Deep anger over the apparent massacre of 43 trainee teachers has plunged Mexico’s Enrique Pena Nieto into his worst crisis as president, but with no credible opposition in sight, mass protests look unlikely to force him from power.
Since the students were abducted by police and handed over to a local drug gang in the southwestern city of Iguala on Sept. 26, a wave of discontent has hit the government, spurring calls at protests and on social media for Pena Nieto to step down.
Pena Nieto has accused unnamed groups of trying to destabilize the government but the public fury is widespread.
Although the protests have been largely peaceful, some demonstrators have clashed with police and even set fire to the door of the ceremonial presidential palace in Mexico City.
Still, the fall of a president would be unprecedented in modern Mexico. And for all the public indignation, no figurehead has emerged to channel the anger and present an alternative.
“You need leaders to start a revolution – and there aren’t any,” said Mexico City salesman Francisco Aleman, 31, who wants the government out. “The opposition are really divided, so there’s no easy way to bring down Pena Nieto.”
The leftist Party of the Democratic Revolution, or PRD, has campaigned against human rights abuses in the past but its reputation is in tatters because the Iguala mayor who allegedly ordered the students’ abduction was one if its own.
And the horrific events – the government says the drug gang apparently killed all of the students and incinerated their bodies – unfolded in Guerrero state, which the PRD governs.
Mexico’s most successful leftist, former PRD leader Andres Manuel Lopez Obrador, has also been sidelined in the uproar because of ties between Morena, the party he formed after leaving the PRD, and the same mayor.
On the right, the National Action Party (PAN), is hamstrung by bitter infighting, allegations that senior lawmakers peddled favors in exchange for illegal payments, and accusations by supporters that it sold out to Pena Nieto in Congress.
In short, the whole political class is in disrepute, said Ernesto Ruffo, an independent-minded PAN Senator.
“The Mexican political system is deteriorating more and more every day,” said Ruffo, who became the first state governor in Mexico not to be from Pena Nieto’s Institutional Revolutionary Party, or PRI, when he won Baja California in 1989.
Still, Ruffo draws hope from the protests, saying they could force the government to reform institutions and political parties that, as he put it, have become “contaminated by crime”.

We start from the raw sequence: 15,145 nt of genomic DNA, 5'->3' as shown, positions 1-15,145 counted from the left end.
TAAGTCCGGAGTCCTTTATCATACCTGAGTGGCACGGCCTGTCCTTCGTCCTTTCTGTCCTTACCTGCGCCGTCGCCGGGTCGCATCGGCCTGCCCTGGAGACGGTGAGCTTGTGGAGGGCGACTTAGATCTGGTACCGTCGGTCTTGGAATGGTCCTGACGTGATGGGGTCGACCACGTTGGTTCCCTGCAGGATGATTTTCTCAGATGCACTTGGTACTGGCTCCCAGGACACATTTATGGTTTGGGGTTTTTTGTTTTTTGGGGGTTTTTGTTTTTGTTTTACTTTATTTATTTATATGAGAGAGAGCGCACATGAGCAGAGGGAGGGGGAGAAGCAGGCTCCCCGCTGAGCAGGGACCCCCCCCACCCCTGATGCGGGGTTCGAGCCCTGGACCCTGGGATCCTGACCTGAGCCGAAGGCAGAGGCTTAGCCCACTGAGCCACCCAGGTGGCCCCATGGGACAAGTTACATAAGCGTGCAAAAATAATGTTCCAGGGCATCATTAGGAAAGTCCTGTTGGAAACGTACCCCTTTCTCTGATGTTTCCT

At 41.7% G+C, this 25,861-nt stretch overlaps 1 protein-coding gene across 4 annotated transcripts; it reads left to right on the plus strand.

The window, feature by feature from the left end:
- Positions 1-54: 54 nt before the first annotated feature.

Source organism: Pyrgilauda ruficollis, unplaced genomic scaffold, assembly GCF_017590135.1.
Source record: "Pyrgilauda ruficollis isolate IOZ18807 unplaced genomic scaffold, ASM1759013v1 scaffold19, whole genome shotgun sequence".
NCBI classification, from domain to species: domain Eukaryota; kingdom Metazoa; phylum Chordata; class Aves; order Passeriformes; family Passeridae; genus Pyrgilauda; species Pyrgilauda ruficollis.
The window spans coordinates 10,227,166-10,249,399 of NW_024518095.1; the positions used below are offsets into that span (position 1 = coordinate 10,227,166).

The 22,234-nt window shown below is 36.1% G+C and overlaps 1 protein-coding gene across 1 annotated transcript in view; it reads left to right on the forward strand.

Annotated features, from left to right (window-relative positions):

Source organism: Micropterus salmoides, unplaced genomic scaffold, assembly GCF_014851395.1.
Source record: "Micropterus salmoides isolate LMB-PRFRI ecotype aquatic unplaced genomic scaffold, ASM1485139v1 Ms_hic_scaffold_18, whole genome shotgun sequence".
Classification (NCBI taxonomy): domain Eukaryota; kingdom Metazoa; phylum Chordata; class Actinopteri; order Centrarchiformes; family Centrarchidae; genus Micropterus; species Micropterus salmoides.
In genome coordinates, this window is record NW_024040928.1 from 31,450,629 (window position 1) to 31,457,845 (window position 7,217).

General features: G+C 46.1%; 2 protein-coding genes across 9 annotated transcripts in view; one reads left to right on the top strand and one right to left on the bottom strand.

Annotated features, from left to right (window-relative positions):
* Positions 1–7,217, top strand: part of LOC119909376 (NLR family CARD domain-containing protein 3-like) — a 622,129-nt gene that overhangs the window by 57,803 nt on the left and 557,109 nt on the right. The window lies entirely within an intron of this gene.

For years, Mexican leaders have pledged to battle corruption and hold public officials to account. But despite indictments of politicians in the United States, few face trial at home, where the justice system is plagued by incompetence, corruption and the power of criminal gangs.
In Transparency International’s 2013 Global Corruption Barometer, Mexicans gave political parties the worst rating of any country polled in the Americas – 91 percent of respondents described them as either corrupt or extremely corrupt.
Much of that is down to the PRI, which had become a byword for corruption by the time it was voted out of office in 2000 after 71 years in power. PRI lawmakers admit there is a problem.
An “urgent signal” needs to be sent to show that impunity will come to an end, says PRI Senator David Penchyna, one of the architects of Pena Nieto’s signature reform, a December 2013 law to end Mexico’s 75-year-old oil and gas monopoly.
“The Mexican people need to have the hope of believing in their institutions,” he added.
So far, the president has done little to disabuse Mexicans of the idea that different rules apply to politicians.
He himself has come under fire for allowing the government to do business with a Mexican company that owned a luxury house in Mexico City that his wife was in the process of buying.
Grupo Higa was part of a Chinese-led consortium that on Nov. 3 won a $3.75 billion contract to build a high-speed rail link in central Mexico. Three days later, the government abruptly canceled it – just before a news report showed that a Grupo Higa subsidiary owned the house of first lady Angelica Rivera.
Under public pressure, Rivera said she would sell her rights to the house. But neither she nor Pena Nieto have addressed the apparent conflict of interest stemming from the government’s business with Grupo Higa.
Pressure on Pena Nieto to tackle political corruption is likely to be limited without a stronger opposition.
If he does not act against corruption and police brutality though, further alienation of the electorate is all but certain, said Jorge Buendia, head of polling firm Buendia & Laredo.
“The anger out there is across the board.”
(Reporting by Dave Graham; Editing by Kieran Murray)